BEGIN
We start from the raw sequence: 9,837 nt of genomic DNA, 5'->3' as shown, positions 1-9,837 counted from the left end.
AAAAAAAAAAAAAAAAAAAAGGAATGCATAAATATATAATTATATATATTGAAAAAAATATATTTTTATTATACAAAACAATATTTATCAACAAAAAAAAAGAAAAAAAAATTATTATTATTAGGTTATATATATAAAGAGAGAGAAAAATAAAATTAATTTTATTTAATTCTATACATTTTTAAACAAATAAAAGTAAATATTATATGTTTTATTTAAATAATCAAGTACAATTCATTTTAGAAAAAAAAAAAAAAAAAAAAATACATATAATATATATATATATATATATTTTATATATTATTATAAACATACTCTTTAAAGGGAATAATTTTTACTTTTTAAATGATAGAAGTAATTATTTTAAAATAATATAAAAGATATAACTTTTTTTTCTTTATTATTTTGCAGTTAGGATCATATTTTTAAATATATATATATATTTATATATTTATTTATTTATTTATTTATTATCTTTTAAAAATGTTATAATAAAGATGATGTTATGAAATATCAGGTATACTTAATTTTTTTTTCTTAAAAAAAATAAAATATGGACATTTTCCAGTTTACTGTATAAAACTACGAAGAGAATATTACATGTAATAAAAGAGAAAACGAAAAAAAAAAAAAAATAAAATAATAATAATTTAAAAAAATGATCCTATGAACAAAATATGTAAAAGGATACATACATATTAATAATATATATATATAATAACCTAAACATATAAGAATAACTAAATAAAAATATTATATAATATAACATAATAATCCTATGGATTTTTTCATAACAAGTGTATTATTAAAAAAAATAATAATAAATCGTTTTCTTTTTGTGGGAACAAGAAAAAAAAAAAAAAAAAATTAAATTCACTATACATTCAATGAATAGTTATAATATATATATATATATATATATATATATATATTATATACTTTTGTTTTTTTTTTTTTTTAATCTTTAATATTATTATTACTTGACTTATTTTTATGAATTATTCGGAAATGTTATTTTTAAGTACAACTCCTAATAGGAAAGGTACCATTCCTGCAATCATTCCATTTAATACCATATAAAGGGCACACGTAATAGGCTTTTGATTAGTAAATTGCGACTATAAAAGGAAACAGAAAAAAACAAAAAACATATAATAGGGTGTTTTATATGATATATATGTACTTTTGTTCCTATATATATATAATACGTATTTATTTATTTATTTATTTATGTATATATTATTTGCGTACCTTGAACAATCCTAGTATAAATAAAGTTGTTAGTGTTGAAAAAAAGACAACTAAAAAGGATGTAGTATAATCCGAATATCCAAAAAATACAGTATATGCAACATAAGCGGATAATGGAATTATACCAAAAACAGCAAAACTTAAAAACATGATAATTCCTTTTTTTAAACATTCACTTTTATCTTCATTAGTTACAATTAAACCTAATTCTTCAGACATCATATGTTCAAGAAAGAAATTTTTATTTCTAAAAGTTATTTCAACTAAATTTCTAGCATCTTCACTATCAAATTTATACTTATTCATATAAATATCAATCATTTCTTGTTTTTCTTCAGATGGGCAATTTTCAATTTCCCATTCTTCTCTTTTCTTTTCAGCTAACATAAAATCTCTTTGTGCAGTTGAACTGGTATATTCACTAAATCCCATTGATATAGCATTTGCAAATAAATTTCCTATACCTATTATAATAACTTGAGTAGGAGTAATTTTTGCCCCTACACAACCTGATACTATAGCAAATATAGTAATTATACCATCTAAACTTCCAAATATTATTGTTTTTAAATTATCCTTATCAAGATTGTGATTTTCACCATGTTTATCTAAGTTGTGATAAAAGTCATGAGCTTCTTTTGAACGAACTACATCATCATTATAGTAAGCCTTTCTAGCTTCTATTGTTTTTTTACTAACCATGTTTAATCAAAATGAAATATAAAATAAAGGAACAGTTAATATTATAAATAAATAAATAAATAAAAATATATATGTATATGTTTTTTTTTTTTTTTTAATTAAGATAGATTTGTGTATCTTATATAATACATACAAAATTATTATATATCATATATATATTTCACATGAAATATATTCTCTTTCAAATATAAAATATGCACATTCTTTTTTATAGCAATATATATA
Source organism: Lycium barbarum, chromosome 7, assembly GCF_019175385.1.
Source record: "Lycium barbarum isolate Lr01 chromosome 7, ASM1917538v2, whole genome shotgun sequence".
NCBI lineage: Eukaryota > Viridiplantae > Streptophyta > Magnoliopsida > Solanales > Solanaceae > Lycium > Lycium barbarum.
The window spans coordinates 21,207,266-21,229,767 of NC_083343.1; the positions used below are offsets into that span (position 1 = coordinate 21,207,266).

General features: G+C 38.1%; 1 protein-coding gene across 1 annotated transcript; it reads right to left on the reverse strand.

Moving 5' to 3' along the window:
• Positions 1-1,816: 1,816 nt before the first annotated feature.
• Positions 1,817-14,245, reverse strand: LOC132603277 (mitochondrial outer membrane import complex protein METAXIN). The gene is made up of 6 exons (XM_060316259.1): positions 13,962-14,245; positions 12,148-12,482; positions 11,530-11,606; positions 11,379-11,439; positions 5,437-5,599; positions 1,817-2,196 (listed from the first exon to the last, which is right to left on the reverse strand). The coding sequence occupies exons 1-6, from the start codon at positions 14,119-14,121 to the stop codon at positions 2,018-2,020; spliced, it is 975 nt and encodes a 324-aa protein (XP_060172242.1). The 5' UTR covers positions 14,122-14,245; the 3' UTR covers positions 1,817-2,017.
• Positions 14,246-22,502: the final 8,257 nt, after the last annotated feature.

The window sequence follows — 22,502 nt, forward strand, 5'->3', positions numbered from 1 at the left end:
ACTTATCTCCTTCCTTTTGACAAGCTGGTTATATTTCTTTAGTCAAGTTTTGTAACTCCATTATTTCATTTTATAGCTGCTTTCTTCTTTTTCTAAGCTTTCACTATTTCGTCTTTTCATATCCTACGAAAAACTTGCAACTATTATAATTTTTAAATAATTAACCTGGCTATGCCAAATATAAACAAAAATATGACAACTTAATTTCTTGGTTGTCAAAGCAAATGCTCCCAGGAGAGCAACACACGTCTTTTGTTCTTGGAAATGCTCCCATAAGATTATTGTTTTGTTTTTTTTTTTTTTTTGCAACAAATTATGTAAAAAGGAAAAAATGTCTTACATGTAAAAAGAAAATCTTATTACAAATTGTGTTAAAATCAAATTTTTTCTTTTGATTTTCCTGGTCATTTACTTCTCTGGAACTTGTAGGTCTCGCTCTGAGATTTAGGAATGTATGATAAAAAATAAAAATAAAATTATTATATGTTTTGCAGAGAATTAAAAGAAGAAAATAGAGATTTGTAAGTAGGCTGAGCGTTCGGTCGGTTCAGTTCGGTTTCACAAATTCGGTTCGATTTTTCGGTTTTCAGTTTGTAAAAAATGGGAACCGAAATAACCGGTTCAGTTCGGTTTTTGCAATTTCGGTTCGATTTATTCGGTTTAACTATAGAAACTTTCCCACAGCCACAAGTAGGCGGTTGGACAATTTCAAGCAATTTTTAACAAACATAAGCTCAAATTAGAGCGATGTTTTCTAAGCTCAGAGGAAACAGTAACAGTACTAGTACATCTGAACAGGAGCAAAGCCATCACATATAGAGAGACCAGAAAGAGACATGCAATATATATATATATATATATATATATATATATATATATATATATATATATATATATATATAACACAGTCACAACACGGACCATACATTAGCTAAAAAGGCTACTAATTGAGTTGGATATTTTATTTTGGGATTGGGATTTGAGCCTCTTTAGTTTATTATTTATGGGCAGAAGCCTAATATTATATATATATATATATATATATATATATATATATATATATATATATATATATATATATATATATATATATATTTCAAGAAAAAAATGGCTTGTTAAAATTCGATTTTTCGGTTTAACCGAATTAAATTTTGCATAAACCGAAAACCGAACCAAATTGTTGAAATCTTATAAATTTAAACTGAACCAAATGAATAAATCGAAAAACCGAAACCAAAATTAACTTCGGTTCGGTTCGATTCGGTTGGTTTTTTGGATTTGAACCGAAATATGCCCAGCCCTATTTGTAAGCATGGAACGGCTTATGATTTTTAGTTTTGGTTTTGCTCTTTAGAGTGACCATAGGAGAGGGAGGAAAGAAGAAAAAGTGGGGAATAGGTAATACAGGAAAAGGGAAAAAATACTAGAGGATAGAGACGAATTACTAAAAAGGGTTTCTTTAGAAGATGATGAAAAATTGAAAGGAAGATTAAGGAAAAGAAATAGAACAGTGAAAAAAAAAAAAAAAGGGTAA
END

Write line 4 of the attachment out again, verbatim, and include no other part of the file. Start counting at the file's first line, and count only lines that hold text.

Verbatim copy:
Source record: "Lycium barbarum isolate Lr01 chromosome 7, ASM1917538v2, whole genome shotgun sequence".